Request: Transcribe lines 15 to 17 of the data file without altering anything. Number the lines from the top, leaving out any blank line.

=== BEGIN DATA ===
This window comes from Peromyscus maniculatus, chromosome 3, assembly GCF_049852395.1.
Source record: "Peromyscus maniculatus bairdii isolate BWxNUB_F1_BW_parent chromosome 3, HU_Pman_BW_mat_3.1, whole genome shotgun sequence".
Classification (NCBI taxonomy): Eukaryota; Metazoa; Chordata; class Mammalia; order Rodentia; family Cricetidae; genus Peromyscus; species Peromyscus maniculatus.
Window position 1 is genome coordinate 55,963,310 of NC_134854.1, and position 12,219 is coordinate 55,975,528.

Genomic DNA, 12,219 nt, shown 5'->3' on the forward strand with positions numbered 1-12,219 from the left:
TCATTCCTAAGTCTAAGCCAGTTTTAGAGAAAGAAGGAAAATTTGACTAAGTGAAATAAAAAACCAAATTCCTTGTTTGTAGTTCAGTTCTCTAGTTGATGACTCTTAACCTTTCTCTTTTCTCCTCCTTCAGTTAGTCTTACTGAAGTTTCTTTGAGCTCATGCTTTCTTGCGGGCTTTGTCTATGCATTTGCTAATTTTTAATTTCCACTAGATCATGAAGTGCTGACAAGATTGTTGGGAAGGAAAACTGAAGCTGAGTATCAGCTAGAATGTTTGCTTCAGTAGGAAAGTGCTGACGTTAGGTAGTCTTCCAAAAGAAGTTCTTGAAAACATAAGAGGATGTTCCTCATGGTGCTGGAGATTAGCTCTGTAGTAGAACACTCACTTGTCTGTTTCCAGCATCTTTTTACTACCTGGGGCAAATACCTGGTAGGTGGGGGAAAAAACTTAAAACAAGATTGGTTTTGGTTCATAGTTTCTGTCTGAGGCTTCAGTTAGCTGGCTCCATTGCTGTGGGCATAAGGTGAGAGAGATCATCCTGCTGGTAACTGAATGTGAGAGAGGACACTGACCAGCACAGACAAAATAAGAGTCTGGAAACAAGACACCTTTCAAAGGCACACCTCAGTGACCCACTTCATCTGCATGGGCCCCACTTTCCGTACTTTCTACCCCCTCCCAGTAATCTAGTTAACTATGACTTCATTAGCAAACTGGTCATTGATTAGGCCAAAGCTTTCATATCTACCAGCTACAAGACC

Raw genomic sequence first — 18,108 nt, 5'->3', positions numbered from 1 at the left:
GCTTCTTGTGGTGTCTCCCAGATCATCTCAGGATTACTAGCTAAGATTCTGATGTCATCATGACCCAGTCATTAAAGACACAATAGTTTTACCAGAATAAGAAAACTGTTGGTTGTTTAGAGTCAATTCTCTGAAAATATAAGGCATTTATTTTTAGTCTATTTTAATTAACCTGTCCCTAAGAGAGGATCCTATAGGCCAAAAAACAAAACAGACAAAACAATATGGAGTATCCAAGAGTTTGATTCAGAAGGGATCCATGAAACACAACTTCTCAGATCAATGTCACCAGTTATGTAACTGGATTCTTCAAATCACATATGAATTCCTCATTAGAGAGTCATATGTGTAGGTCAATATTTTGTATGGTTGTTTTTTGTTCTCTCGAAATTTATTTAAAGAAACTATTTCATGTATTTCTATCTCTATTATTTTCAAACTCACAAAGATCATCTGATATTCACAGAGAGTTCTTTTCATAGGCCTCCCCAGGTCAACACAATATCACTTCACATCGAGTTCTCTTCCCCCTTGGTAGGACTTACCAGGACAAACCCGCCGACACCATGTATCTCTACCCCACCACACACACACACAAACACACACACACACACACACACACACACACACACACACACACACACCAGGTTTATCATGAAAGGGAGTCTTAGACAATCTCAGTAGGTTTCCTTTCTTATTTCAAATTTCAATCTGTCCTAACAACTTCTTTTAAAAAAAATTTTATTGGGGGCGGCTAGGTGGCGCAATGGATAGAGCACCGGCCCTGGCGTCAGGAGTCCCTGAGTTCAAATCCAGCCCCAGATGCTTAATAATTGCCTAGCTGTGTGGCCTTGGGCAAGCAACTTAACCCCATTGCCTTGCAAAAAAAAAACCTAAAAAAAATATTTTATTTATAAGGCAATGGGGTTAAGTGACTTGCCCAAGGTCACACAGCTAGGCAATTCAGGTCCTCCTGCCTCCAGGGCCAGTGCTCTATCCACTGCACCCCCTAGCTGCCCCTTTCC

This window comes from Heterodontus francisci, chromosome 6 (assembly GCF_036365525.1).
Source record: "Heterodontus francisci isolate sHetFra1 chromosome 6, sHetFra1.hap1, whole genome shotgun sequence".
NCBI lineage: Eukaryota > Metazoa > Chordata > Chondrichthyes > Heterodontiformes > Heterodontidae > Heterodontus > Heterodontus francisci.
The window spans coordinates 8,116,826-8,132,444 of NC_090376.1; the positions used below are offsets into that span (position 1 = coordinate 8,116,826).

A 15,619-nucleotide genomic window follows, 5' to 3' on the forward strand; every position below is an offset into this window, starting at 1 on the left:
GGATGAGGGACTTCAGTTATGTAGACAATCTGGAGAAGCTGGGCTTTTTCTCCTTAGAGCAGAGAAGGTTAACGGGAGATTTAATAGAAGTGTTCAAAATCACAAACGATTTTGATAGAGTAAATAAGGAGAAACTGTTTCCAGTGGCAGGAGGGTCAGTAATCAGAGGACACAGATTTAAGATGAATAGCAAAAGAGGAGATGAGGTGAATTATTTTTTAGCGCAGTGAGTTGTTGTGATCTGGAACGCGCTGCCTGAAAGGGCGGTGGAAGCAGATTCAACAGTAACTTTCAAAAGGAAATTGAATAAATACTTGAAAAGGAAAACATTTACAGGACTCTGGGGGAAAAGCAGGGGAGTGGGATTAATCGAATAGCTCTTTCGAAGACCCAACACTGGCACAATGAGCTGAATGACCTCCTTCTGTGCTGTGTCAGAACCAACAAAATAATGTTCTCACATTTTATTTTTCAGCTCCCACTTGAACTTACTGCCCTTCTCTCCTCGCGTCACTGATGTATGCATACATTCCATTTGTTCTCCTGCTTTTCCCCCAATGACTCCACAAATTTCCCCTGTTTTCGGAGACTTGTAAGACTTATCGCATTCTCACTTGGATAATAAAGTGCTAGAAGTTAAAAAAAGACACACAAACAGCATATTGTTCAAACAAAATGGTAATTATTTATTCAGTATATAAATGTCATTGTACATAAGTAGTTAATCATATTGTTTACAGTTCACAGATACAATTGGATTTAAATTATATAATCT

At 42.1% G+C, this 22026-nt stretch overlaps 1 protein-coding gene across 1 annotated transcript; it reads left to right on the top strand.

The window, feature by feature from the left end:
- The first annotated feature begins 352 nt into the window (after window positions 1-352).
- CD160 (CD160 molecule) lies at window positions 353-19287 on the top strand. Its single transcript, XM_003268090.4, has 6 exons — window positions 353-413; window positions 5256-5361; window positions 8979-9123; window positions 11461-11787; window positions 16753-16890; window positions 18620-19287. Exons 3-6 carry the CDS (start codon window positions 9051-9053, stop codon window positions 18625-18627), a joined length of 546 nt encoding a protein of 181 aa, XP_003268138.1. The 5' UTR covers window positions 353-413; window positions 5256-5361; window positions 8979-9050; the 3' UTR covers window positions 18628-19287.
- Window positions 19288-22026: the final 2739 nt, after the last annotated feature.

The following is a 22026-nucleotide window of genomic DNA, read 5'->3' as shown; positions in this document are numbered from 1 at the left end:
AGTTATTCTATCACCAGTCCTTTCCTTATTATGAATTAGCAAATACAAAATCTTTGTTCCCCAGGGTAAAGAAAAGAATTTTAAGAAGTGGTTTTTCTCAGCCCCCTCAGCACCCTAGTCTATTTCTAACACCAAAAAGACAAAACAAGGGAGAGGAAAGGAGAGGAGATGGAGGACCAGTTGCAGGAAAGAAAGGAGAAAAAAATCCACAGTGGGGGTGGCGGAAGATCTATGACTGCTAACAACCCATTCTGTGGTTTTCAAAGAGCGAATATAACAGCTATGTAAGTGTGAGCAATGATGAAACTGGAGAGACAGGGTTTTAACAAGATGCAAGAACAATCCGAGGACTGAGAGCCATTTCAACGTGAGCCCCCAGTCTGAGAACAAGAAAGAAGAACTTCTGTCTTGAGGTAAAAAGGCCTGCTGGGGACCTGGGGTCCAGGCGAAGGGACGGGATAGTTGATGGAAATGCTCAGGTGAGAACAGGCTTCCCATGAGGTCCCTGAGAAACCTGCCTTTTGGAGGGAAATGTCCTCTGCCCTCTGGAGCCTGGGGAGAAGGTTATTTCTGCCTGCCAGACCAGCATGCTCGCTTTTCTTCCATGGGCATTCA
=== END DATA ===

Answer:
At 42.1% G+C, this 22026-nt stretch overlaps 1 protein-coding gene across 1 annotated transcript; it reads left to right on the top strand.

The window, feature by feature from the left end:
- The first annotated feature begins 352 nt into the window (after window positions 1-352).